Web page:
Operation Fast And Furious Was Meant To Supply Guns To The Sinaloa Cartel

drug war

A high-ranking member of the Sinaloa drug cartel operative currently  in U.S. custody alleges that Operation  Fast and Furious was part of an agreement to finance and arm the Sinaloa  cartel in exchange for information used to take down rival cartels, according to court documents.

The statement was made by Jesus Vicente Zambada-Niebla, the Sinaloa cartel’s “logistics coordinator” in charge of arranging massive drug shipments from  Latin America to the United States as well as the son of cartel  leader Ismael “Mayo” Zambada-Garcia and a close associate to  kingpin Joaquin “El Chapo” Guzman.

Zambada-Niebla was arrested by Mexican authorities in March 2009 and  extradited to Chicago to face drug trafficking charges.

From the court document:

[T]he United States  government at its highest levels entered into agreements with cartel  leaders to act as informants against rival cartels and received benefits in  return, including, but not limited to, access to thousands of weapons  which helped them continue their business of smuggling drugs into  Chicago and throughout the United States, and to continue wreaking havoc on  the citizens and law enforcement in Mexico. 

Zambada-Niebla believes that he, like  the leadership of the Sinaloa cartel, was “immune from  arrest or prosecution” because he also actively provided information to U.S.  federal agents.

In its official  response to the discovery motion, the government stated  that there are “classified materials” regarding the case but  argued they “do not support the defendant’s claim that he was promised immunity  or public authority for his actions.”

Zambada-Niebla’s lawyer is seeking government “documents,  files, recordings, notes, and additional forms of evidence” that would support  claims that federal agents personally assured Zambada-Niebla that “he would not be arrested, that the agents  knew of his prior cooperation… that they just wanted to continue  receiving information… [and] that the arrangements with him had  been approved at the highest levels of the United States  government.”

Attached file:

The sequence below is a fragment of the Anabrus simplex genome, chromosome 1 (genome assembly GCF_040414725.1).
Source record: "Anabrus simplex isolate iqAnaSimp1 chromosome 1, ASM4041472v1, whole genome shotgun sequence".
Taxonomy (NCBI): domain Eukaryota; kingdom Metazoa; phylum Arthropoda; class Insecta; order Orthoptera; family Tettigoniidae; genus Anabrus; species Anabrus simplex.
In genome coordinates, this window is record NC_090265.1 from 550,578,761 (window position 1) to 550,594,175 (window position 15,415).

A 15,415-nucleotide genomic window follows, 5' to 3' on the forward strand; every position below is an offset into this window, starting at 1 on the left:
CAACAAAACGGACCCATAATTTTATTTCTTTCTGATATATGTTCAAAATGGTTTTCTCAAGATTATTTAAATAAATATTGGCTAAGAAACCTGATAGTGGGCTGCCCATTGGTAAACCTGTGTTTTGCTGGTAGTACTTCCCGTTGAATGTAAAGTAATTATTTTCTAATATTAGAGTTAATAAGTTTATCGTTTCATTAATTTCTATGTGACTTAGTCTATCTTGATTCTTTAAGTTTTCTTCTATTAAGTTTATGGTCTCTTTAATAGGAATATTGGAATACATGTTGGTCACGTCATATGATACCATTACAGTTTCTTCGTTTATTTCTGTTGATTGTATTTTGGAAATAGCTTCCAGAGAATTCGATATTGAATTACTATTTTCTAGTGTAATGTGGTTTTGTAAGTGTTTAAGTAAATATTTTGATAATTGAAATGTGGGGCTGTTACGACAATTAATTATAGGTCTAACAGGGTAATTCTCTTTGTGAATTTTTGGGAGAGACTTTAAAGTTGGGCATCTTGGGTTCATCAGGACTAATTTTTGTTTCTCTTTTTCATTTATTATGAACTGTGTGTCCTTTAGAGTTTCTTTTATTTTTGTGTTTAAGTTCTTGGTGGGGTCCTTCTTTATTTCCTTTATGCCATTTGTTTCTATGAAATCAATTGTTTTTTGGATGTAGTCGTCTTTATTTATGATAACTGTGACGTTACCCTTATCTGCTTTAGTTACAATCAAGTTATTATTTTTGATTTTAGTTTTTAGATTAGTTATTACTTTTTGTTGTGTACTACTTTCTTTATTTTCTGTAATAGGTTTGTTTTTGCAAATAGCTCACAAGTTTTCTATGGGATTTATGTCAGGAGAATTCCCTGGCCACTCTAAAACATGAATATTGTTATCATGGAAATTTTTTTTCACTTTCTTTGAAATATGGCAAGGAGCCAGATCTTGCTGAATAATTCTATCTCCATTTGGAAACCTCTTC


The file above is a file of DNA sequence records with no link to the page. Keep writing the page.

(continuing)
Zambada-Niebla was allegedly arrested five hours after he  met with the federal agents.

Jason  Howerton of  the Blaze reports that the documents  detailing the relationship between the federal government and the Sinaloa Cartel  “have still not been released or subjected to review — citing matters of  national security.”

The motion for discovery claims the agreement between the U.S.  government and the Sinoloa cartel began sometime before 2004 and lasted at least  until March 2009 as part of America’s “Divide and Conquer” strategy  against other cartels, in which the U.S. would use “one drug organization to  help against others.”

From the court document:

Under that agreement, the  Sinaloa Cartel under the leadership of defendant’s father, Ismael Zambada-Niebla  and “Chapo” Guzman, were given carte blanche to continue to smuggle  tons of illicit drugs into Chicago and the rest of the United States and  were also protected by the United States government from arrest and  prosecution in return for providing information against rival  cartels which helped Mexican and United States authorities capture or kill  thousands of rival cartel members.

Zambada-Niebla’s trial is scheduled to begin on October  9.

Howerton notes that while experts have doubted that  Zambada-Niebla had an official agreement with the U.S. government, the defense  wants to put the agents on the stand, under oath, to testify about the  Sinaloa-U.S. relationship. source: Businessinsider

More reading: Mexican Official Accuses CIA Of ‘Managing’ Not ‘Fighting’ The Drug Trade

“It’s like pest control companies, they only control. If you finish off the pests, you are out of a job. If they finish the drug  business, they finish their jobs.”





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